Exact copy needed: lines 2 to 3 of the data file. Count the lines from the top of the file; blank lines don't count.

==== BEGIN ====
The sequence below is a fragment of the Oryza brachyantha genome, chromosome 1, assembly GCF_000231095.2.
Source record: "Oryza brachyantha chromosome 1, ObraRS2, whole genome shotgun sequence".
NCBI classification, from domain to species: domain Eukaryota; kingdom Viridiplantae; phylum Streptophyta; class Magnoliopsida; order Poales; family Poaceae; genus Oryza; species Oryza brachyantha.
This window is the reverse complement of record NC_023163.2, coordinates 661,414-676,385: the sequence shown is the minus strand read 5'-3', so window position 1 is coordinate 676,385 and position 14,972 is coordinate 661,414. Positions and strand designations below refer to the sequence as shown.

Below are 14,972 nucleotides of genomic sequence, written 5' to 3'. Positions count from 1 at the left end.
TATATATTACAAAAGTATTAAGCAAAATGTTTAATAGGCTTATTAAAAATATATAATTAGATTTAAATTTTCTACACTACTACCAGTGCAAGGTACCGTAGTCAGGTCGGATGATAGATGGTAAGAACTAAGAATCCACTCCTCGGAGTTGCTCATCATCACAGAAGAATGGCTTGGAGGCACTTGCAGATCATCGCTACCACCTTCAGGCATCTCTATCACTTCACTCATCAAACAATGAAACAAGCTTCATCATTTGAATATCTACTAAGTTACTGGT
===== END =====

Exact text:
Source record: "Oryza brachyantha chromosome 1, ObraRS2, whole genome shotgun sequence".
NCBI classification, from domain to species: domain Eukaryota; kingdom Viridiplantae; phylum Streptophyta; class Magnoliopsida; order Poales; family Poaceae; genus Oryza; species Oryza brachyantha.